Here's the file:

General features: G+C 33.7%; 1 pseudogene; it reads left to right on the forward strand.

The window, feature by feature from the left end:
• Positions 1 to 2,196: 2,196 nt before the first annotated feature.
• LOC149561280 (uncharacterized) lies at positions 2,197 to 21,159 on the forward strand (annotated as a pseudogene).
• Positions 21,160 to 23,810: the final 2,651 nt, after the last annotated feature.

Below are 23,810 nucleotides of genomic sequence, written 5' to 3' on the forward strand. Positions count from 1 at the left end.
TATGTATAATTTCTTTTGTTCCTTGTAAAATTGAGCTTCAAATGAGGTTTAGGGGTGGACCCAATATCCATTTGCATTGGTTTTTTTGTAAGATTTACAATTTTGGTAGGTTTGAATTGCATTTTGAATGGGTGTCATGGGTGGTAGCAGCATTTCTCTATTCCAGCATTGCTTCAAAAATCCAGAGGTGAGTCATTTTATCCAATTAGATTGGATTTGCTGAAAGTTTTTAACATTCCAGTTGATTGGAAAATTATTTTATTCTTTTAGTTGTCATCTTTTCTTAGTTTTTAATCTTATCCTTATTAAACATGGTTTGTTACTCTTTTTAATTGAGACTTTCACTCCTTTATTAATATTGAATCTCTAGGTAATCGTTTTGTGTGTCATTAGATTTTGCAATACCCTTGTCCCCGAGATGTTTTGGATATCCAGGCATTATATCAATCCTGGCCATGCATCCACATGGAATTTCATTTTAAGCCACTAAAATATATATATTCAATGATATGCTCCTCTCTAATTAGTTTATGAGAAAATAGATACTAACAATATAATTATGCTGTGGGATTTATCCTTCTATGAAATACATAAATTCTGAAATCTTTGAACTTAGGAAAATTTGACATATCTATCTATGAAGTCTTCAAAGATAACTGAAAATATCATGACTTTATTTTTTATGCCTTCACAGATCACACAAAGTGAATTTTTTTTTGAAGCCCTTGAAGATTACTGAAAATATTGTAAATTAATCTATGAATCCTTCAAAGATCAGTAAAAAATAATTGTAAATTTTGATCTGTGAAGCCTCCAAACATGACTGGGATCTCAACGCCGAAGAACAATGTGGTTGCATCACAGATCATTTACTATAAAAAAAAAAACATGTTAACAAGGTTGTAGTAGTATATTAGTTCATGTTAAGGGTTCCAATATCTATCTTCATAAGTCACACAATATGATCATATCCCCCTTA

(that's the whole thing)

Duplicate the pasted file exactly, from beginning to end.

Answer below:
General features: G+C 33.7%; 1 pseudogene; it reads left to right on the forward strand.

The window, feature by feature from the left end:
• Positions 1 to 2,196: 2,196 nt before the first annotated feature.
• LOC149561280 (uncharacterized) lies at positions 2,197 to 21,159 on the forward strand (annotated as a pseudogene).
• Positions 21,160 to 23,810: the final 2,651 nt, after the last annotated feature.

Below are 23,810 nucleotides of genomic sequence, written 5' to 3' on the forward strand. Positions count from 1 at the left end.
TATGTATAATTTCTTTTGTTCCTTGTAAAATTGAGCTTCAAATGAGGTTTAGGGGTGGACCCAATATCCATTTGCATTGGTTTTTTTGTAAGATTTACAATTTTGGTAGGTTTGAATTGCATTTTGAATGGGTGTCATGGGTGGTAGCAGCATTTCTCTATTCCAGCATTGCTTCAAAAATCCAGAGGTGAGTCATTTTATCCAATTAGATTGGATTTGCTGAAAGTTTTTAACATTCCAGTTGATTGGAAAATTATTTTATTCTTTTAGTTGTCATCTTTTCTTAGTTTTTAATCTTATCCTTATTAAACATGGTTTGTTACTCTTTTTAATTGAGACTTTCACTCCTTTATTAATATTGAATCTCTAGGTAATCGTTTTGTGTGTCATTAGATTTTGCAATACCCTTGTCCCCGAGATGTTTTGGATATCCAGGCATTATATCAATCCTGGCCATGCATCCACATGGAATTTCATTTTAAGCCACTAAAATATATATATTCAATGATATGCTCCTCTCTAATTAGTTTATGAGAAAATAGATACTAACAATATAATTATGCTGTGGGATTTATCCTTCTATGAAATACATAAATTCTGAAATCTTTGAACTTAGGAAAATTTGACATATCTATCTATGAAGTCTTCAAAGATAACTGAAAATATCATGACTTTATTTTTTATGCCTTCACAGATCACACAAAGTGAATTTTTTTTTGAAGCCCTTGAAGATTACTGAAAATATTGTAAATTAATCTATGAATCCTTCAAAGATCAGTAAAAAATAATTGTAAATTTTGATCTGTGAAGCCTCCAAACATGACTGGGATCTCAACGCCGAAGAACAATGTGGTTGCATCACAGATCATTTACTATAAAAAAAAAAACATGTTAACAAGGTTGTAGTAGTATATTAGTTCATGTTAAGGGTTCCAATATCTATCTTCATAAGTCACACAATATGATCATATCCCCCTTA